Diabetes Mellitus – what is it all about


High blood sugar is a symptom of diabetes mellitus, a metabolic disorder that prevents the body from absorbing glucose from the blood into the cells. Insulin is responsible for transporting sugar from the bloodstream into the cells and consequently into the organs. It could be described as the key that lets the sugar into the cells. In the cells, the sugar (glucose) is stored or immediately used as fuel for the processes in the body. The most significant amount of glycogen in the body, up to 150 g, is stored in the liver. Our muscles keep up to 1% of their weight; this is enough for up to 90 seconds during intense exercise in sports or when we have to escape from a mountain lion.

In the German-speaking region of Europe, approximately 9 million people are currently affected by diabetes mellitus. In Germany alone, the costs of diabetes and its secondary diseases amount to 35 billion euros. Let’s look across the pond. In the United States of America, there are 34.2 million people of all ages—or one in ten. According to WHO/CDC and other diabetes institutions, one in five people (18 years and older) do not know they have diabetes. This represents about 3 percent of all adults. Diabetes becomes more common with age. Comparing international studies and statistics, it is noticeable that more than 26% of retirees aged 65 and over are affected by diabetes. The statistical ratios remain the same in industrialized countries, although there are upward and downward variations. The World Health Organization (WHO) is trying to draw attention to Diabetes Mellitus as diabetes numbers have increased massively in recent years. They expect 630 million diabetics worldwide in 2045, and one estimate in the 2019 IDF Diabetes Atlas is that there will be 700 million people. (IDF = International Diabetes Federation)

Diabetes is not a “modern” disease; on the contrary, it has been going on for countless generations. Archaeologists have found the first records on papyrus in Ancient Egypt, dated 1552 BC. It is not clear from it whether it is diabetes. When the mummy of Pharaoh Hatshepsut is examined, it turns out that she suffered from obesity, diabetes, and cancer. In 100 A.D., the Greek Aretaios used the word diabetes for the first time. At that time, ants proved the diagnosis, they love everything sweet, so they were all over it.

Ants take over the diagnosis in antiquity

In ancient times, there were already the first medicines—licorice was very popular for treatment. In almost every century, there are corresponding records about the disease, but proper therapy has existed only since 1921. 1921, insulin was discovered by Mr. Banting and Mr. Best, which saved the lives of countless diabetics.

The next step was to provide ways to tailor diabetes therapy to individual needs, but this required blood glucose meters. In the 1980s, the first models appeared on the market, unsuitable for home use due to their size and price. Over time, the devices became smaller and also cheaper; today, we can already get them for under 50 euros. Meanwhile, there are other options, which are predominantly preferred by the mobile generation.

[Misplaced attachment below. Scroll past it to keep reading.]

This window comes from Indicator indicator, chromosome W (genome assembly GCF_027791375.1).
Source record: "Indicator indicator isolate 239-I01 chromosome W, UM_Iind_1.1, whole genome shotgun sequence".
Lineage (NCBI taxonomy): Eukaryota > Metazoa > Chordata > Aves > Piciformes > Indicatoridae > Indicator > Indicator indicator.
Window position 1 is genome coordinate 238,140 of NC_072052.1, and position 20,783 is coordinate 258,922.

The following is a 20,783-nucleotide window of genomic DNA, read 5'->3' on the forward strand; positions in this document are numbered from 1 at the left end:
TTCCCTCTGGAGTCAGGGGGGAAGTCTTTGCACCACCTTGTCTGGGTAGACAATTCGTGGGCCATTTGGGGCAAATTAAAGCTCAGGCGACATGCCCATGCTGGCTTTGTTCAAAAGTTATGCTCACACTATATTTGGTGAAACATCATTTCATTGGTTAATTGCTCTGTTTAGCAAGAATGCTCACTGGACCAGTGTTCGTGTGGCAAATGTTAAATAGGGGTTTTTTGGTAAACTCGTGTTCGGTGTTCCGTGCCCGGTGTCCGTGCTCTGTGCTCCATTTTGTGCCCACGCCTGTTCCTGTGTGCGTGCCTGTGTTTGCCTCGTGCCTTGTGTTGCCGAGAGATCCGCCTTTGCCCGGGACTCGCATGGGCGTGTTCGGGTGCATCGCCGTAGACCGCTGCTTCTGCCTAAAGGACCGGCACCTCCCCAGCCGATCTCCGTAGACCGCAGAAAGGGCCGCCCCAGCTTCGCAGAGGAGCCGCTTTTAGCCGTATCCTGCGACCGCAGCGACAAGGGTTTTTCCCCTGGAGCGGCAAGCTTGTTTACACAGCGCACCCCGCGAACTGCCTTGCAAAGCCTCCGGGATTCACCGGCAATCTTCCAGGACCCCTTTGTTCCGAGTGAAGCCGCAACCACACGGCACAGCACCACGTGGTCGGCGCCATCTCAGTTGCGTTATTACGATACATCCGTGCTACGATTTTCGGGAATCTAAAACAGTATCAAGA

But what is diabetes mellitus in all its subgroups? Simply summarized, the body does not produce enough insulin, or its cells cannot use it because they are resistant to insulin. This causes blood glucose levels to be too high because glucose is no longer absorbed into the cells. The problem with this is that this sugars in the blood can become extremely dangerous for our organs, blood vessels, and nerves and damage them permanently.

In our advisors, you can find an overview of diabetes mellitus, the different types, symptoms, treatments, and possible preventive measures.

Diabetes – is divided into several types.

Diabetes mellitus is an umbrella term for one of the most common metabolic diseases in humans due to an elevated blood glucose level.

In the following sections, we explain the different types of diabetes and their variations.


Diabetic pre-diabetes is also called early diabetes or diabetes precursor. The names are already clear that this is the first “stage” of diabetes. Although your blood glucose levels are already elevated, you do not need to be diagnosed with diabetes yet. This is because your blood glucose levels are above the norm but still below the defined levels (long-term glucose HbA1c > 6.5%) of diabetes.

Pre-diabetes can last for several years, which is why many people with diabetes do not even know they have diabetes yet. If you believe the statistics of the International Diabetes Foundation, we are talking about around 471 million people worldwide suffering from pre-diabetes in 2035.

People with elevated blood sugar levels (pre-diabetes) have a higher risk of developing diabetes mellitus, primarily type 2, than people with normal sugar levels.

How do you make a pre-diabetes diagnosis?

Monitoring blood glucose levels over a more extended period is essential for diagnosis. There are three possible tests, of which the long-term glucose HBA1C is the most informative, as it provides an overview over 2 to 3 months.

  • Long-term sugar HbA1c in %: between 5.7% and 6.4%.
  • Fasting blood glucose in mg/dl: between 100 and 125
  • 75-g-oGTT (oral glucose tolerance test) in mg/dl: between 140 and 199